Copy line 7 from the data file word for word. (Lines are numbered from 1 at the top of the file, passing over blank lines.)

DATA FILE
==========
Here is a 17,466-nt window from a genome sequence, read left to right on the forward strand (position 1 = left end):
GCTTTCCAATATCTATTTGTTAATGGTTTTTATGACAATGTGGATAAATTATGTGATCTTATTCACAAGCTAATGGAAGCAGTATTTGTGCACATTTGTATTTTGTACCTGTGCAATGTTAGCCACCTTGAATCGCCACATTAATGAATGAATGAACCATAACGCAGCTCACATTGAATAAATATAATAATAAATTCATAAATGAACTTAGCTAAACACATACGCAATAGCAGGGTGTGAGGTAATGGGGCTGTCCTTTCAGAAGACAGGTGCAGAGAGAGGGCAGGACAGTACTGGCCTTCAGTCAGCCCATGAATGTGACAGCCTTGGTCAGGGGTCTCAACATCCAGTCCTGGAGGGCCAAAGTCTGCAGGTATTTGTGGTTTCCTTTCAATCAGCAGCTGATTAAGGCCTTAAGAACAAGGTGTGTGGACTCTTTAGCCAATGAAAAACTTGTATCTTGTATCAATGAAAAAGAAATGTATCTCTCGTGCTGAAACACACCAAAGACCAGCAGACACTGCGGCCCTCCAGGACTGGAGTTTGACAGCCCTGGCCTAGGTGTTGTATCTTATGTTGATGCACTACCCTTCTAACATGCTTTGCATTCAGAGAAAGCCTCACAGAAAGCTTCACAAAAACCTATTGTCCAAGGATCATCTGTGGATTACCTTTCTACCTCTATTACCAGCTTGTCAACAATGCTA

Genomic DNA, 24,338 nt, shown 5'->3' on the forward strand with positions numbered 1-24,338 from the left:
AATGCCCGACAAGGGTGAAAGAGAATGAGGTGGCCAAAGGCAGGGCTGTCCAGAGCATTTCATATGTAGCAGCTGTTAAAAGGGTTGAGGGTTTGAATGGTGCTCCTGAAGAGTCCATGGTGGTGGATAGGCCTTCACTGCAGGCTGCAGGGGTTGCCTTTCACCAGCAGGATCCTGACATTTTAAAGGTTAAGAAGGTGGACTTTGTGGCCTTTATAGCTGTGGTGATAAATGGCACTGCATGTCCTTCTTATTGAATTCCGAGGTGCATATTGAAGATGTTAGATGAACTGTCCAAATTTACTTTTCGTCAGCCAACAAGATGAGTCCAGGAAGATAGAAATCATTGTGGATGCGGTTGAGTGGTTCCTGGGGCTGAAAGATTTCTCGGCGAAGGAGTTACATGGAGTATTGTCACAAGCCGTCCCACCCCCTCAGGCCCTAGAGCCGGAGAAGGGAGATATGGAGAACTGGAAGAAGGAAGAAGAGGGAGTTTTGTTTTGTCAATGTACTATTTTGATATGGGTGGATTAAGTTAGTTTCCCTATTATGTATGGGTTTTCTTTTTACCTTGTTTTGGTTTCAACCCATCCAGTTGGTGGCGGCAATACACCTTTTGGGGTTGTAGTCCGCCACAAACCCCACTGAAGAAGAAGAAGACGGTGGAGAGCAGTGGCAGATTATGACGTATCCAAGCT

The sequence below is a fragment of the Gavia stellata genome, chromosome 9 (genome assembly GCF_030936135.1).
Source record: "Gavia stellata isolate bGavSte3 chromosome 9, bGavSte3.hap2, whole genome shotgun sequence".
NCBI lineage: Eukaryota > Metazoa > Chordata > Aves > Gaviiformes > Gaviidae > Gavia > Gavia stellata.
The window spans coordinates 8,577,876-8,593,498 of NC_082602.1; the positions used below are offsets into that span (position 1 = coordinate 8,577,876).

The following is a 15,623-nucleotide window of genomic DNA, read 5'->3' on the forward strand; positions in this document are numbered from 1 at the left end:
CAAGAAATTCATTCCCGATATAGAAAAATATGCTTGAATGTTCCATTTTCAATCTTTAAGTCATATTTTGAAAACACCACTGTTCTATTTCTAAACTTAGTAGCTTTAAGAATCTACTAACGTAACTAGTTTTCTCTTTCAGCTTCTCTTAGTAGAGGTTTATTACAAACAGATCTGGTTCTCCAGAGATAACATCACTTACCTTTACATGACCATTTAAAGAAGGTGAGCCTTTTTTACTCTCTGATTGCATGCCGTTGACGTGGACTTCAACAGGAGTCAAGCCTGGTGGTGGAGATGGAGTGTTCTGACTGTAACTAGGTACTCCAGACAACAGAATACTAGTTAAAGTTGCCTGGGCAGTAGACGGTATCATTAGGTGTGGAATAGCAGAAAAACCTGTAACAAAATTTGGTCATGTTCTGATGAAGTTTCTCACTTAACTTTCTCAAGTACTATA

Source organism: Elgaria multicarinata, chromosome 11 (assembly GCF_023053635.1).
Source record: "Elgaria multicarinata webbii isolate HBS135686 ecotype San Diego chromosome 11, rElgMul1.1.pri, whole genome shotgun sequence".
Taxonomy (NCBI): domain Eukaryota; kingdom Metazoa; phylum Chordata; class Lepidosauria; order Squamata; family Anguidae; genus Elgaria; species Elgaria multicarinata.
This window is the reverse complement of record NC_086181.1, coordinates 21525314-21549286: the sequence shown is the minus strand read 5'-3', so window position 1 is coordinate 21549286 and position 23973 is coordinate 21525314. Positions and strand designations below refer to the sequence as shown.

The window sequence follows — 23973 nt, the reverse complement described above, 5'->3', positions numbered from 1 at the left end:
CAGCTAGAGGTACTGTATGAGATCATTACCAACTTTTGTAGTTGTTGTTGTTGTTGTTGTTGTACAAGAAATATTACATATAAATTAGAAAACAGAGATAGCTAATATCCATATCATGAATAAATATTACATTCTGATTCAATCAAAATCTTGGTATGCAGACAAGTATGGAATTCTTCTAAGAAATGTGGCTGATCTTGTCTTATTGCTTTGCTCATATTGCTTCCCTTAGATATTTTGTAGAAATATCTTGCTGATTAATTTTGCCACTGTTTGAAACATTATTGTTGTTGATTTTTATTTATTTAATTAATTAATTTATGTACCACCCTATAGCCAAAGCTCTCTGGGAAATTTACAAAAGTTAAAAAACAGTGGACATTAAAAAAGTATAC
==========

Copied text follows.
NCBI lineage: Eukaryota > Metazoa > Chordata > Aves > Gaviiformes > Gaviidae > Gavia > Gavia stellata.